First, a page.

Free limits – By Nadeem F. Paracha

Can one justify the reaction of those who began throwing their own shoes at these channels? – Illustration by Abro

What on earth is ‘freedom of speech?’ This question has been raised on various TV channels, in the newspapers and on internet forums in Pakistan after some channels were sent spinning off the air, allegedly by ‘hooligans’ on the payroll of the ruling People’s Party (PPP). These ‘hooligans’ were seemingly angered by the channels’ coverage of the shoe throwing incident in which a man had reportedly thrown a shoe at the President of Pakistan in the UK.
Though the channels in question did begin behaving like spoilt high school pranksters when the shoe story broke, can one justify the reaction of those who began throwing their own shoes at these channels? Absolutely not. Certainly not in a country being run by an elected government. But it’s not that simple, really.
Many detractors of these channels believe that those complaining that their democratic right of free speech is being muzzled belong to an ideology that is directly opposite to whatever democracy stands for. There is certainly more than a grain of truth in this. A majority of TV channels and (most) Urdu newspapers have for long adopted populist right-wing stances as policy; or an ideological mindset that, if translated into political practice, is bound to generate forces that will be the first, and the most fearsome, to impose a blanket ban and censorship on anything dished out in the name of freedom of speech.
For example, take the case of the right-wing TV anchors or hosts found on most channels spouting hatred against certain vulnerable sections and sects, or obsessively mocking the head of the state. Such a scenario becomes a paradox when after an anchor like these is criticised or deposed for spreading hatred; he at once turns and accuses the accusers of attacking his freedom of speech!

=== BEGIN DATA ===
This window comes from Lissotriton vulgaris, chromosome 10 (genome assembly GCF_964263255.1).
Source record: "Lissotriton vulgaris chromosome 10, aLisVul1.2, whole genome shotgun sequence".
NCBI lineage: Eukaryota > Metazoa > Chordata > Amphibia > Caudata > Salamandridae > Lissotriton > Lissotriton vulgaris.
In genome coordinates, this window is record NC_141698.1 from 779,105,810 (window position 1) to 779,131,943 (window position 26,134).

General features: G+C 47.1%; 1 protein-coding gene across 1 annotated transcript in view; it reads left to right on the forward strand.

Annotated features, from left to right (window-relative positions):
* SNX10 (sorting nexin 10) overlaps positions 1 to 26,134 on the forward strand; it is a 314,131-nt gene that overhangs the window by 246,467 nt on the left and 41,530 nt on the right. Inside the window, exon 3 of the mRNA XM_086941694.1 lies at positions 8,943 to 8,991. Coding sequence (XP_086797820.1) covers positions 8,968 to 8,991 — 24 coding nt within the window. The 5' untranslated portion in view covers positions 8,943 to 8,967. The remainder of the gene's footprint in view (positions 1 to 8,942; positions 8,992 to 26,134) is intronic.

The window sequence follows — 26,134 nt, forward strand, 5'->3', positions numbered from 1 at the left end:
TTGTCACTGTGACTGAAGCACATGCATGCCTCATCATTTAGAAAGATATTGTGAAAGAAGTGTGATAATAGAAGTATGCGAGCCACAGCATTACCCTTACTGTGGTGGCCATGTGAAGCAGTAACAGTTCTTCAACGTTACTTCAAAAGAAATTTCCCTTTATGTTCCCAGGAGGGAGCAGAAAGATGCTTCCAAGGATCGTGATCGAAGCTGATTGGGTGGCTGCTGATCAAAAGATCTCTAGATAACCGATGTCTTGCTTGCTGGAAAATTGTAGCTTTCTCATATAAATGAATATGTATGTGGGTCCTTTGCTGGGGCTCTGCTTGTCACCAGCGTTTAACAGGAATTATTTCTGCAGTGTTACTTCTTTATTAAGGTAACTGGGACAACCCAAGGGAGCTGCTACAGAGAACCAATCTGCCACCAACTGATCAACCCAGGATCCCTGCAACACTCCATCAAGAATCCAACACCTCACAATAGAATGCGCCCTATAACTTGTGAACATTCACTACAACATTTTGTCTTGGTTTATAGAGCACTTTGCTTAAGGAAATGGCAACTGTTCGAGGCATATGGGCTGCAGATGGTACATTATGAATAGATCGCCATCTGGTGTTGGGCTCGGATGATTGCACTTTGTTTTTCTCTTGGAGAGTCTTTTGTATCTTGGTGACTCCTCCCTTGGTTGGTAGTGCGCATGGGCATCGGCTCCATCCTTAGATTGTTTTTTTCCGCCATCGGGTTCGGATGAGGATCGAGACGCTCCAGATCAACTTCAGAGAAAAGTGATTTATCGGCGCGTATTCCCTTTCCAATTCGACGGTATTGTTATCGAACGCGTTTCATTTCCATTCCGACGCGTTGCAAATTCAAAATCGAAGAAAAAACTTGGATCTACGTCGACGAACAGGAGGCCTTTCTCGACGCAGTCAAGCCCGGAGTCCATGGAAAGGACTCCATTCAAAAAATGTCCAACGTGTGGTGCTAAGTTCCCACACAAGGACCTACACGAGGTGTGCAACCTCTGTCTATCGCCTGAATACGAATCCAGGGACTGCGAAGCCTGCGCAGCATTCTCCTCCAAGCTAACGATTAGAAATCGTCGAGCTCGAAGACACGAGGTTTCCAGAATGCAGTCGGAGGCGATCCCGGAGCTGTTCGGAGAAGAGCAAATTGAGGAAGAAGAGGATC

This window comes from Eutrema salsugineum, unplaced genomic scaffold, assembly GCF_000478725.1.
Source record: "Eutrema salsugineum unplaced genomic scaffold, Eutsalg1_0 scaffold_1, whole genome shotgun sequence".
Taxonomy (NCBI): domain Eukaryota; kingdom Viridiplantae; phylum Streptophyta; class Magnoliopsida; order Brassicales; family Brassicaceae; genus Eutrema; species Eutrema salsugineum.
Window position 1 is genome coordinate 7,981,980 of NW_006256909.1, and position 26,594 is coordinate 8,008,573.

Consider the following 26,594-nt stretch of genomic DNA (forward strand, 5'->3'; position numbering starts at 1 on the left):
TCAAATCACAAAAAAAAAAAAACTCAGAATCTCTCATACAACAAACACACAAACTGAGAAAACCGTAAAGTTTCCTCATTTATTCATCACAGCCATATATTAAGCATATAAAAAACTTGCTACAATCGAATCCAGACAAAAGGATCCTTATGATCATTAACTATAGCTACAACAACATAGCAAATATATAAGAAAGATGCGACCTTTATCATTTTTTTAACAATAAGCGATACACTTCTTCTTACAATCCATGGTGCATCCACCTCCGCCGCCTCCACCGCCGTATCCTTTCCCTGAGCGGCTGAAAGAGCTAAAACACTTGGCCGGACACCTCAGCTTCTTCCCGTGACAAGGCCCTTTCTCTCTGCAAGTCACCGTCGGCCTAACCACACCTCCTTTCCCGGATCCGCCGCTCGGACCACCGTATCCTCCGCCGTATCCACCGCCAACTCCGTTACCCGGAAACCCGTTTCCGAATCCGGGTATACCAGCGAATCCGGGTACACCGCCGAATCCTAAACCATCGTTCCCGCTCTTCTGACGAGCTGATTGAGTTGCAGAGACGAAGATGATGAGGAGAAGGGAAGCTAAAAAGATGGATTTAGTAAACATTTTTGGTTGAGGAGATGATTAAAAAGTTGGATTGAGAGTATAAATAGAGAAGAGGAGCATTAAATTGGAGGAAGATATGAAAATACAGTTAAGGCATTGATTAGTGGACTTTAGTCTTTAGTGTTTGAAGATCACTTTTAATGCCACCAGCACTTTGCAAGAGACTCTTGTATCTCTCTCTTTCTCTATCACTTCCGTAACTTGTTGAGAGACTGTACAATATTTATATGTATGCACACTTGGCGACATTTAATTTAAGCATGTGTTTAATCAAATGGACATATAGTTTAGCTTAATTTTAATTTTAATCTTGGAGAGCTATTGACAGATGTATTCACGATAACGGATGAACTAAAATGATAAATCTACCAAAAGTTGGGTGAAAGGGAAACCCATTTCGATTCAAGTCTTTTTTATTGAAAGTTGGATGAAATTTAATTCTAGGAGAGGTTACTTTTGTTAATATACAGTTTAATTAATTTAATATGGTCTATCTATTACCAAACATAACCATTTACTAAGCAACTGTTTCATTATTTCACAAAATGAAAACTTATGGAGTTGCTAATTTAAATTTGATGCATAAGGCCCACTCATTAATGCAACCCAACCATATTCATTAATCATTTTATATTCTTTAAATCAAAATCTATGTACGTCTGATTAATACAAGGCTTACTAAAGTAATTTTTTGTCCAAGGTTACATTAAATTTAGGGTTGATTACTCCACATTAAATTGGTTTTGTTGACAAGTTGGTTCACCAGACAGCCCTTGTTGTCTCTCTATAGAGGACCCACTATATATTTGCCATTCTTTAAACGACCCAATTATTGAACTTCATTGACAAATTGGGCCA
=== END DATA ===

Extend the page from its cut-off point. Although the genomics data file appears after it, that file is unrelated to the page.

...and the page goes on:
We are well aware of exactly what kind of an ideology such a person has to use to fatten his unchecked right-wing spiels (usually against democracy, politicians, liberalism and the idea of ethnic and sectarian plurality). It shouldn’t take a genius to detect the irony of this person who foams at the mouth, denouncing liberalism and democracy but suddenly flings his hands in the air and accuses his detractors of usurping his freedom of speech.
The question arises, should an outspoken, intolerant person have this kind of a freedom in a democracy? Well, in theory, yes, but many would say that not so in a fragile democracy like Pakistan. Democracy here will always have its limits. And it should. Because there will be only so much — often one-sided on taboo subjects — that can be said under the pretext of free speech in this country.
For instance, though TV channels may run religious debates between various Islamic sects and religions, can a channel also invite, say, an atheist or an agnostic to air his or her views on faith? Can a person who criticises the notion of the creation of Pakistan be invited to air his views? Never. And one can understand why.
Here newspaper editors and TV producers (as well as the state and the government) have to be extremely careful about what is allowed to appear in public. It makes sense.
Nevertheless, this also means that those who have been shouting about free speech these days must realise that their protest does not hold much credence when it is based on certain selective notions of free speech that they espouse.
If Pakistani media has learnt to ‘show responsibility’ and self-censorship about matters to do with faith and ideology, then why can’t it exhibit the same responsible attitude about so many other sensitive issues as well?

The current government’s incompetence is blatant, but I see not an iota of nobility or sense in the compulsive drubbing of the government by certain media outlets, especially when we know that the same outlets become somewhat ostrich-like while reporting on the more violent and intolerant forces.
What then is the underlying understanding? That one who retaliates is to be treated with kids’ gloves; that which is bound to disturb the conventional narrative about faith, society and politics is to be ignored; but that which would not retaliate and is vulnerable (due to its own incompetence), is fair game for boos and shoes?
Keeping the context in mind, I ask, exactly how suitable or justified are we to wave the free speech flag? To begin with, we need to first give ourselves a long course in understanding the responsibility that comes as a perquisite for attempting to exercise free speech. We self-censor ourselves a lot. The reasons are obvious. But ironically it is this otherwise unfortunate breach of free speech that may go a long way in helping us understand exactly what that responsibility is about.
Till then, I am afraid, all those hysterical spiels by populist media outfits about free speech just do not hold much credence in my eyes; though I would not condone the banning of any channel.

Source: Dawn



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